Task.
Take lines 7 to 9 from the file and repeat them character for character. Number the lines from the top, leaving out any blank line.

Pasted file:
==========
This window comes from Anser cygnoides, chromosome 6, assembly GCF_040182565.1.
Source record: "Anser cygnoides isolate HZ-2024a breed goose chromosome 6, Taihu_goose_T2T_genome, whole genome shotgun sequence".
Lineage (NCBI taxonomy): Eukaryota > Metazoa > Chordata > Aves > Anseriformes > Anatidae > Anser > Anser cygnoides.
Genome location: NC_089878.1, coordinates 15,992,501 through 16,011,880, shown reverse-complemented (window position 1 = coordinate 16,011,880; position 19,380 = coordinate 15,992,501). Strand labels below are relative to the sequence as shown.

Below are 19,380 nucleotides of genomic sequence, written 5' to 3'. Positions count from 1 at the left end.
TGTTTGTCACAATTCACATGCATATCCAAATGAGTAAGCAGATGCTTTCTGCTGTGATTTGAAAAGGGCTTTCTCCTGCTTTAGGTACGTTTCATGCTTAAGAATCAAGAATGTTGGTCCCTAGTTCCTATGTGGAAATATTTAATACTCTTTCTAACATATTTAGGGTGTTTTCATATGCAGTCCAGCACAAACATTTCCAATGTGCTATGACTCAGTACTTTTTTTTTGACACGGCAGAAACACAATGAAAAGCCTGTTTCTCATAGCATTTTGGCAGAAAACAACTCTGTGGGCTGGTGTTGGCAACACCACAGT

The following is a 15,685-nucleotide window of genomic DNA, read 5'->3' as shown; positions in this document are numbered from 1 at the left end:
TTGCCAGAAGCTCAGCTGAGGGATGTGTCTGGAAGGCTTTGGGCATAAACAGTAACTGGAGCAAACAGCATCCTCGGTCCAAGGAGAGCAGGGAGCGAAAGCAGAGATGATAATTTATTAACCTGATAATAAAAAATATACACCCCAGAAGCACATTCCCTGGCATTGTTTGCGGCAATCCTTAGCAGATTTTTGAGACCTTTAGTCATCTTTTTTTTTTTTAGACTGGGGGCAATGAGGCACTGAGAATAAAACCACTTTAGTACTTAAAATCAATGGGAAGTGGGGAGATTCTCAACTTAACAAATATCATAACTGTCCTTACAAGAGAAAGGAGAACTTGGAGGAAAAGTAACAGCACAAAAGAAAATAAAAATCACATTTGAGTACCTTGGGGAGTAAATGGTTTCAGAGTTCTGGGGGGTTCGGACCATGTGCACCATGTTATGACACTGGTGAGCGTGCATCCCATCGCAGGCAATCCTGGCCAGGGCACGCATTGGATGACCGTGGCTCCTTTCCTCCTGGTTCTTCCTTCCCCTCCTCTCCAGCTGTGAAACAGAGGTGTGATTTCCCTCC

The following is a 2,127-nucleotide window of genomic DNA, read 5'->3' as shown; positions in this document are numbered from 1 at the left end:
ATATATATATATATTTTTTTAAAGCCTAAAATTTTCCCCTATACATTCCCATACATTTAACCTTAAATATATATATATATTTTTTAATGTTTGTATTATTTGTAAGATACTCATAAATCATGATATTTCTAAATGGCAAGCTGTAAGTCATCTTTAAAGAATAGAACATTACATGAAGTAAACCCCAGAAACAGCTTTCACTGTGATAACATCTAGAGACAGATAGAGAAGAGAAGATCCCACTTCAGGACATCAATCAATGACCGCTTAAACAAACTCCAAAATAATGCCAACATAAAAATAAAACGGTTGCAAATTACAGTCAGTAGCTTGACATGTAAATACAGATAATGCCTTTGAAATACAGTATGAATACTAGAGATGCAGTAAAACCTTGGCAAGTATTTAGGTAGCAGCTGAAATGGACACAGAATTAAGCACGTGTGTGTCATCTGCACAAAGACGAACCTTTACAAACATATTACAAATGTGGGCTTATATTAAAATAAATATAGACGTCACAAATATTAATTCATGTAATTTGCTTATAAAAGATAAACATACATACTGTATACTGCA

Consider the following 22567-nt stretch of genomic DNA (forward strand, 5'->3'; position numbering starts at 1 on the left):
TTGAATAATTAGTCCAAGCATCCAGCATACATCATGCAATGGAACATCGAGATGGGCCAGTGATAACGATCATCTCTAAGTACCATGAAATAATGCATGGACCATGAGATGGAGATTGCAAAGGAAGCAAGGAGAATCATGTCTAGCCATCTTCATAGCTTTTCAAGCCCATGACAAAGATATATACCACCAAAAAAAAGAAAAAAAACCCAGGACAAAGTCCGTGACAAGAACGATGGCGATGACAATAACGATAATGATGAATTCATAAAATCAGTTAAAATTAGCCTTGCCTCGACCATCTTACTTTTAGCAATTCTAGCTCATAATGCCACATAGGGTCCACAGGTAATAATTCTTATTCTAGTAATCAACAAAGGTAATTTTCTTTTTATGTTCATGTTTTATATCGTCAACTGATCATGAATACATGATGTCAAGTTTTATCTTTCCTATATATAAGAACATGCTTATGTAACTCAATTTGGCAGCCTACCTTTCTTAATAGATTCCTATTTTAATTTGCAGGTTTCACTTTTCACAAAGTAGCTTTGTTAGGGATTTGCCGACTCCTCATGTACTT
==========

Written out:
The following is a 15,685-nucleotide window of genomic DNA, read 5'->3' as shown; positions in this document are numbered from 1 at the left end:
TTGCCAGAAGCTCAGCTGAGGGATGTGTCTGGAAGGCTTTGGGCATAAACAGTAACTGGAGCAAACAGCATCCTCGGTCCAAGGAGAGCAGGGAGCGAAAGCAGAGATGATAATTTATTAACCTGATAATAAAAAATATACACCCCAGAAGCACATTCCCTGGCATTGTTTGCGGCAATCCTTAGCAGATTTTTGAGACCTTTAGTCATCTTTTTTTTTTTTAGACTGGGGGCAATGAGGCACTGAGAATAAAACCACTTTAGTACTTAAAATCAATGGGAAGTGGGGAGATTCTCAACTTAACAAATATCATAACTGTCCTTACAAGAGAAAGGAGAACTTGGAGGAAAAGTAACAGCACAAAAGAAAATAAAAATCACATTTGAGTACCTTGGGGAGTAAATGGTTTCAGAGTTCTGGGGGGTTCGGACCATGTGCACCATGTTATGACACTGGTGAGCGTGCATCCCATCGCAGGCAATCCTGGCCAGGGCACGCATTGGATGACCGTGGCTCCTTTCCTCCTGGTTCTTCCTTCCCCTCCTCTCCAGCTGTGAAACAGAGGTGTGATTTCCCTCC

The following is a 2,127-nucleotide window of genomic DNA, read 5'->3' as shown; positions in this document are numbered from 1 at the left end: